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Robotic Bears to Aid Japanese Nursing Shortage

| 28 Aug 2009 21:17
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As the Japanese population gradually ages, the country is looking to new methods to take care of its elderly inhabitants. Today's solution? Robotic bears.

It's not as grisly as you think, however. No one is feeding the elderly to these mechanical ursines.

Instead, the bears (dubbed RIBA, or Robot for Interactive Body Assistance) are designed to help Japan's nurses lift people in and out of bed and on and off of the toilet. Since Japan faces a shortage of nurses able to aid in the care of the elderly, RIBA is one attempt at using technology to fill in the gaps.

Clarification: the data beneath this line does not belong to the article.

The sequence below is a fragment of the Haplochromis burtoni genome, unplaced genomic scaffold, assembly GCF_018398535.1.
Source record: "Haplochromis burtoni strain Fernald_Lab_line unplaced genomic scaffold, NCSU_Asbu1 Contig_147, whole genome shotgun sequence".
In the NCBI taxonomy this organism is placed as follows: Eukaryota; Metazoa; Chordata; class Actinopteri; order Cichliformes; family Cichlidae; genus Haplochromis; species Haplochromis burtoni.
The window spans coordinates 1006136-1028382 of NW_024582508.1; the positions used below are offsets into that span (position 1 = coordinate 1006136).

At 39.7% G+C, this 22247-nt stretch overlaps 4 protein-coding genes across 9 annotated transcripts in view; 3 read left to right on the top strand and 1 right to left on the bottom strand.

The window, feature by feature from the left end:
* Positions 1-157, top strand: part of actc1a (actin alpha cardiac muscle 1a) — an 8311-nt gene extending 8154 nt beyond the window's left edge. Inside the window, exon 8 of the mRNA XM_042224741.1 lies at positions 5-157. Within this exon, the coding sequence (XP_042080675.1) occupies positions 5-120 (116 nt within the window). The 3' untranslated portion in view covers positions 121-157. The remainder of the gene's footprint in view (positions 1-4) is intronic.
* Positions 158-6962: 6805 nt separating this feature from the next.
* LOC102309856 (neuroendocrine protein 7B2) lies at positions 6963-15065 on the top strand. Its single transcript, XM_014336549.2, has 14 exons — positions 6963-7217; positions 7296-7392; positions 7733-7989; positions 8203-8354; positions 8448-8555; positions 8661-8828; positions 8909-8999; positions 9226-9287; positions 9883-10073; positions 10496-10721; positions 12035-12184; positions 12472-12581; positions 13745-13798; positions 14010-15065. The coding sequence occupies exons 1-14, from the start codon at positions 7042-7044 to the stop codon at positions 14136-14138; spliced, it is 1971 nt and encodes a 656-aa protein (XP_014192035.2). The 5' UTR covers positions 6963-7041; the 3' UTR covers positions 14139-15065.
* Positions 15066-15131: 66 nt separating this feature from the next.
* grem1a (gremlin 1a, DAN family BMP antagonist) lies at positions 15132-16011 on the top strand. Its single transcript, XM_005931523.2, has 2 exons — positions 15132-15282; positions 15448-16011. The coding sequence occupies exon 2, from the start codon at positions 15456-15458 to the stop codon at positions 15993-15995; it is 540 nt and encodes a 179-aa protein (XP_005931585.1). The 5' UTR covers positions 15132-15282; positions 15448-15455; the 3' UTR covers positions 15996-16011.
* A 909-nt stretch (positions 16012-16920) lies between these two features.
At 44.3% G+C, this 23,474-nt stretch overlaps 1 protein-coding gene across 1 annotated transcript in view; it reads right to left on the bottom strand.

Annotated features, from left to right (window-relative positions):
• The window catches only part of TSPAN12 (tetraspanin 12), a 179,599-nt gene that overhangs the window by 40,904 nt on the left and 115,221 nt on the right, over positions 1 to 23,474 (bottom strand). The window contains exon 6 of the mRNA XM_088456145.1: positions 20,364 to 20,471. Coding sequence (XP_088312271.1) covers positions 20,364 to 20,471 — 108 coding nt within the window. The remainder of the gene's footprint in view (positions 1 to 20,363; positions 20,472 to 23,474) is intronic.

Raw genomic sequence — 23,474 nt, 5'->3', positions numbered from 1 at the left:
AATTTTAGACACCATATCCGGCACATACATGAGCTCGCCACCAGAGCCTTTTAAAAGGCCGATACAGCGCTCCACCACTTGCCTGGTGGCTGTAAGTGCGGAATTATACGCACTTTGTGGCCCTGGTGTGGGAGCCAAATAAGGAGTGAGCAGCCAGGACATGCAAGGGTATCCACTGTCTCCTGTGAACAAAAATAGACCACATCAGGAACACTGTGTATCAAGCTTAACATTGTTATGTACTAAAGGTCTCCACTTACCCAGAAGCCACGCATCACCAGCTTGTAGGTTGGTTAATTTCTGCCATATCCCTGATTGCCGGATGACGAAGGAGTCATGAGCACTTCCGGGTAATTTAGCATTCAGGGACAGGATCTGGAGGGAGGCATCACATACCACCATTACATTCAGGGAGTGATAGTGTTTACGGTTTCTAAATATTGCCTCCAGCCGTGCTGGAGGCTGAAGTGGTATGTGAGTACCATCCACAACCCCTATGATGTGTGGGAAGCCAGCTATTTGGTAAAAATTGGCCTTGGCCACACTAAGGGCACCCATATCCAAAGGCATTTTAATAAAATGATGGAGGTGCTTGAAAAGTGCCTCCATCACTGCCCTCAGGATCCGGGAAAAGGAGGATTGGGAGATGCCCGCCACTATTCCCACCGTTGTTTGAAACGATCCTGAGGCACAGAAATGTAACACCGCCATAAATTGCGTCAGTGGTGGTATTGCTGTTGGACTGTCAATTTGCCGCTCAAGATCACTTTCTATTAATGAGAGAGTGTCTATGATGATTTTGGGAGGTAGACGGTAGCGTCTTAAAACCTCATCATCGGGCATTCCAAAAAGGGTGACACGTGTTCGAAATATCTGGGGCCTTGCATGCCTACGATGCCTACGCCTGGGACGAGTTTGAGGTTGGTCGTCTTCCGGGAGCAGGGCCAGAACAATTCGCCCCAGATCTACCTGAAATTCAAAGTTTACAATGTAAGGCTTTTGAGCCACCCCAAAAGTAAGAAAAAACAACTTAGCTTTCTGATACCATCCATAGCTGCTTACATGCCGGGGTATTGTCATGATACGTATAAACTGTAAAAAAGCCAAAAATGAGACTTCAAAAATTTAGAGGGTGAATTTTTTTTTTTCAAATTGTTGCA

RIBA is constructed from an "advanced lightweight urethane foam" and a number of tactile sensors that allow the robot to shift and balance its load much like a person would.

And why does the robot sport the head of a cartoon bear? Designers at Japan's Institute of Physical and Chemical Research feel that attempts to make the robot resemble a human would only result in disconcerting robots that frighten people.

Not that the idea of these things becoming sentient during the night and deciding to crush our loved ones with their mighty robo-bear arms isn't frightening, or anything.

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